Potato Council acts as a knowledge house for Government raising the importance of the potato. Two years since this work programme started there has been a real increase in knowledge about potatoes amongst parliamentarians with 83% now regarding potatoes as an important crop.
In that time, there has been a 19 percentage point increase in those who know that potatoes are naturally fat free (equating to one in five MPs) and a 16 percentage point increase in those who now recognise that they are a low impact crop (one in six MPs).
Caroline Evans, head of marketing and corporate affairs at Potato Council, commented: “The potato industry contributes more than £4.7bn to the GB economy, including £209m in exports, and employs over 16,000 people. It is key that we build knowledge about this amongst parliamentarians so that they recognise the value of the industry to the country and consider this when making decisions.”
“With healthy and sustainable credentials, potatoes have a strong story to tell. These latest results show that the programme is building awareness amongst parliamentarians about the industry and the importance of potatoes to our country. In the last year alone we’ve met with 34 parliamentarians in Westminster or in their constituencies, as well as sending briefings out on a range of topics.”
We recently published a report summarising the findings from a parliamentary roundtable examining the role of potatoes in a healthy and sustainable diet. Organised by Potato Council and chaired by the Rt Hon Sir Jim Paice MP, the roundtable reviewed new research by Cranfield University comparing water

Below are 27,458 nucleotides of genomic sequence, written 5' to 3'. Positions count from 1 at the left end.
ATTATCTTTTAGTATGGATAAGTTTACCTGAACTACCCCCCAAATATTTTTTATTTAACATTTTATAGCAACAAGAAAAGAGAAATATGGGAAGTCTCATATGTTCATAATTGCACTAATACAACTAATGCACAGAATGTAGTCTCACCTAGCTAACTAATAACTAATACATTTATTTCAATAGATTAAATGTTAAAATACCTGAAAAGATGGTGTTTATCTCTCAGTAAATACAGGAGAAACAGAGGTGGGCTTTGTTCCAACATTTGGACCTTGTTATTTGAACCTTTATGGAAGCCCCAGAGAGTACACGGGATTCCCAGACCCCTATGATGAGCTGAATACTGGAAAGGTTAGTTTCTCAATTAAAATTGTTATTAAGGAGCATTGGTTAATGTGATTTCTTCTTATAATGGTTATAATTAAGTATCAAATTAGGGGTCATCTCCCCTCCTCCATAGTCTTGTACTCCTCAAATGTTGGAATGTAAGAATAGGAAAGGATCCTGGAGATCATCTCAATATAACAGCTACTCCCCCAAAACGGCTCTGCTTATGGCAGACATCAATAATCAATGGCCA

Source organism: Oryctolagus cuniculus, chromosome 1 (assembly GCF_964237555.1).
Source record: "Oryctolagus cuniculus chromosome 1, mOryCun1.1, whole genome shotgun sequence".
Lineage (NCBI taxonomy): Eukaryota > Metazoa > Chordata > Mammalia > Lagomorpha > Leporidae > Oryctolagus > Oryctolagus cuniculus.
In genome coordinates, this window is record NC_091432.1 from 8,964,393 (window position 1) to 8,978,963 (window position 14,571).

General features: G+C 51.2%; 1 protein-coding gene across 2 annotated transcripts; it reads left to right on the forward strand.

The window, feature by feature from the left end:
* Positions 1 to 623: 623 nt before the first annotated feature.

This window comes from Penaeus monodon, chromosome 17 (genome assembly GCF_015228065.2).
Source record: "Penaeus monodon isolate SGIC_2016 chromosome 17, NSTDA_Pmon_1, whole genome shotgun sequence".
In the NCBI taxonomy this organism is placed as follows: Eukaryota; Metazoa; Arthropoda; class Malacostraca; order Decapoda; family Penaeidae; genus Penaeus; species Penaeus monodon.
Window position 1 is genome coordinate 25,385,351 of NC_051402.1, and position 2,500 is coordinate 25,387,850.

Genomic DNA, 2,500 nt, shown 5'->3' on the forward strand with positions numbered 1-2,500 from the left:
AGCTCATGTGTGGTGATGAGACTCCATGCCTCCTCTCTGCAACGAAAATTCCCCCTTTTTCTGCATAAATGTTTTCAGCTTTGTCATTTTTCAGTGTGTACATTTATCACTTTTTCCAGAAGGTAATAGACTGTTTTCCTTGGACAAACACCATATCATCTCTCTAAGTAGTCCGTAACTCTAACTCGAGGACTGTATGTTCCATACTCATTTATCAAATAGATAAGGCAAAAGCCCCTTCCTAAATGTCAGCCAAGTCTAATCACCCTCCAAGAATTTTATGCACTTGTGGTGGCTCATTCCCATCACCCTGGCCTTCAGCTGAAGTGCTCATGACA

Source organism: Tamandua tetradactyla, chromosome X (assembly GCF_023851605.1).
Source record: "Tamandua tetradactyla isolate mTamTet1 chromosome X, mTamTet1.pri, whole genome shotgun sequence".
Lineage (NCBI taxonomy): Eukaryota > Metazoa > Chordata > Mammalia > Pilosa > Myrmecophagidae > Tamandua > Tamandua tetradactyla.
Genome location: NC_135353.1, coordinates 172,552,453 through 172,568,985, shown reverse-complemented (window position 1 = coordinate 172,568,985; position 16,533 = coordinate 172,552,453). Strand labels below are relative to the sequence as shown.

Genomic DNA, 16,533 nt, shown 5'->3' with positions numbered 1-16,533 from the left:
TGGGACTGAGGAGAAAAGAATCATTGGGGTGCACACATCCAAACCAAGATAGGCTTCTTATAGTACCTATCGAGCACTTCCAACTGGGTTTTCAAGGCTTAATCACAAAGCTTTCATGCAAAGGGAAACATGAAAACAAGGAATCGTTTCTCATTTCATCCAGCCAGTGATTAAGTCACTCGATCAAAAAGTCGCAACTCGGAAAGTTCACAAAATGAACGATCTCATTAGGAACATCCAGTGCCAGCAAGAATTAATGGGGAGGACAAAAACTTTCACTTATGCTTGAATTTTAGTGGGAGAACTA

usage and Greenhouse Gas Emissions (GHGE) of potatoes, rice and pasta.
Dr Tim Hess presented key findings from the Cranfield research, which show that rice typically has a larger water
footprint and greater GHGE than potatoes or pasta.
Maureen Strong, nutrition manager, Agriculture and Horticulture Development Board (AHDB) and co-chair of the Healthy and Sustainable Diet Working Group of the Green Food Project¹ highlighted the key findings of the Green Food Project. She explained that one of the eight key principles of a healthy and sustainable diet was to eat more plant-based foods, including at least five portions of fruit and vegetables a day. She also said that consumption of starchy carbohydrates is currently below government guidance.
The roundtable was well attended by parliamentarians including Huw Irranca-Davies MP, Shadow Minister for Environment, Food and Rural Affairs and Baroness Parminter, Co-Chair of DEFRA/DECC Parliamentary Party Committee. They were joined by nutritionists, retailers, academics and representatives of the potato industry.
A number of key recommendations were made and it was agreed that government and industry have a joint responsibility to promote potatoes as a healthy and sustainable food. It was also tabled that Public Health England (PHE) should build on the success of the ‘5 a day’ campaign and develop simple, clear campaigns targeting consumers which include potatoes.
Caroline said: ““The roundtable was an opportunity to show that potatoes are an important contributor, both to the environment and also to public health, and to engage a range of experts in discussion about how to increase consumption. It will provide a platform to present the evidence on the value of the potato industry to the economy, the health agenda and climate change targets. The findings in the report will be shared with parliamentarians and other stakeholders.”